Immunotherapies Offer New Hope for Melanoma Patients

dr_jangSekwon Jang, MD, is board certified in internal medicine, hematology and medical oncology. He specializes in managing melanoma and other skin cancers. Dr. Jang is the director of Melanoma and Cutaneous Oncology Therapeutics and Research at the Inova Dwight and Martha Schar Cancer Institute. Read Dr. Jang’s profile.

As recently as five years ago, there was no reasonably effective treatment for patients with advanced melanoma that had metastasized. Recent innovations in immunotherapies, therapies that stimulate one’s immune system to destroy the cancer cells, have changed the way we treat cancer. Melanoma, more than any other cancer, has been affected by the development of these new immunotherapies. This is an exciting time to be a researcher and clinician who treats melanoma.

Treatment options for patients with advanced melanoma continue to expand:

  • Since 2011, seven new drugs have been approved in the U.S. for patients with melanoma, including:
    • Three targeted therapies (vemurafenib, dabrafenib and trametinib)
    • Four immunotherapies (pegylated interferon, ipilimumab, pembrolizumab and nivolumab)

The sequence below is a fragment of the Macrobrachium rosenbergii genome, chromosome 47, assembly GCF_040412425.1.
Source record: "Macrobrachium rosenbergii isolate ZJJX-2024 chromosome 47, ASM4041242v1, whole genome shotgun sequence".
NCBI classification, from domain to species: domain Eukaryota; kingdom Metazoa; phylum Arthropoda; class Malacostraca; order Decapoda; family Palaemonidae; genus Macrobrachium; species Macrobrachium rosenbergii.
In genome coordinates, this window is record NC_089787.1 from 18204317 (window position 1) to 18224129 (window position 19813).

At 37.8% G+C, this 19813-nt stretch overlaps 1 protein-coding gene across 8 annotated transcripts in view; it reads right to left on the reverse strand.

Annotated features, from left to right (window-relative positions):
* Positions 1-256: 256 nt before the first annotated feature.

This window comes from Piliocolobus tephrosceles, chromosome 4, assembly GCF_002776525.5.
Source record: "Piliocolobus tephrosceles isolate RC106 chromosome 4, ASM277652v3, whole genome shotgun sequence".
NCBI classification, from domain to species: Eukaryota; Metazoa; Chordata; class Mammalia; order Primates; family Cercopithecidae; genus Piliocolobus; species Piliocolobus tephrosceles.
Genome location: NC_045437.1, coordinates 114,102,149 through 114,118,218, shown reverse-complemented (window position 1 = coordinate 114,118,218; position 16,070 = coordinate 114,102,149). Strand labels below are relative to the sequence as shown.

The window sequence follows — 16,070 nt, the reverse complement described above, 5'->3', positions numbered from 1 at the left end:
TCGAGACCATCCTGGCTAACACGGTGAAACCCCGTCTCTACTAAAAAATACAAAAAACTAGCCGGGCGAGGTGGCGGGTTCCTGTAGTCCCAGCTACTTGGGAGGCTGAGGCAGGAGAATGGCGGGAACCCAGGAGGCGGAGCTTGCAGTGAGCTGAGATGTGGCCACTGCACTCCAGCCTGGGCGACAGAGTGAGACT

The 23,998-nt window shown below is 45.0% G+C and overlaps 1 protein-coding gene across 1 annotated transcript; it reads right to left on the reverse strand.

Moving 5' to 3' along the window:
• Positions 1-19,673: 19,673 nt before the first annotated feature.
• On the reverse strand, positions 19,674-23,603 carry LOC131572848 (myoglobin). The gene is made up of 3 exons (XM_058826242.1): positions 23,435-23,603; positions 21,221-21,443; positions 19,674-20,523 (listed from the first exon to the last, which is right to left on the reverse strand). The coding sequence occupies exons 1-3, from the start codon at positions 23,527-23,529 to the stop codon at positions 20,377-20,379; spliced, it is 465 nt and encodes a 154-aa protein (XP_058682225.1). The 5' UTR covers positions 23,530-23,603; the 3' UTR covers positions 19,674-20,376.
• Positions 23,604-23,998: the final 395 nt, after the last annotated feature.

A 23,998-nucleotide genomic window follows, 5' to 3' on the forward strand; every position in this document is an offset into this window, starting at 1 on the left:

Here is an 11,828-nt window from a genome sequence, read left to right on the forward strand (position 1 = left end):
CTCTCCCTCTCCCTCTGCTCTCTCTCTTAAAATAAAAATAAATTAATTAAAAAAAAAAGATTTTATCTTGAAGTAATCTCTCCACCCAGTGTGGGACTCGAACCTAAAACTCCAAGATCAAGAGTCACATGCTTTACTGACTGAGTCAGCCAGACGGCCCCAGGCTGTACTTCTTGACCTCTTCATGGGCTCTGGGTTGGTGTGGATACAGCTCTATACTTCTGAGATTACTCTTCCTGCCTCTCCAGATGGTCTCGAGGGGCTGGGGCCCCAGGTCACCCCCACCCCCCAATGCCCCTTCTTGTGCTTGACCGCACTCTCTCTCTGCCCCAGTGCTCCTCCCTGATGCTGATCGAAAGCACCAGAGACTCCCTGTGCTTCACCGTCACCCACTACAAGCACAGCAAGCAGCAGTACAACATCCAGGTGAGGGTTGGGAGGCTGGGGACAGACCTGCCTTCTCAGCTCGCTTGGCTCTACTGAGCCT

• In 2014, combination of two targeted agents (dabrafenib and trametinib) received approval.
  • On September 3, 2015, the first ever combination of immunotherapy (ipilimumab and nivolumab) received approval

Combination Therapy: Two Are Better Than One

Trials have demonstrated that the combination of ipilimumab and nivolumab can achieve significant tumor shrinkage in about 60 percent of patients. This is a much higher rate than we’ve achieved with either ipilimumab or nivolumab alone. In majority of patients whose tumor responded, their melanomas did not get worse during and even after the treatment.

We need more research to determine whether this combination will eventually improve survival rates compared to either ipilimumab or nivolumab. At Inova, we have a clinical trial of ipilimumab and nivolumab in patients with melanoma that has spread to the brain to find out whether this combination works in the brain as well.

New Treatment Protocol?

Is this combination going to be an option for everyone with advanced melanoma? I think the recommendation has to be made individually, based on a patient’s overall health and other conditions he or she may have. This therapy combination can cause serious side effects, including inflammation in the bowel, lung, liver and kidneys. The good news is that most of side effects are reversible with steroid treatment. As always, communication with the treatment team will be crucial in detecting and treating the side effects.

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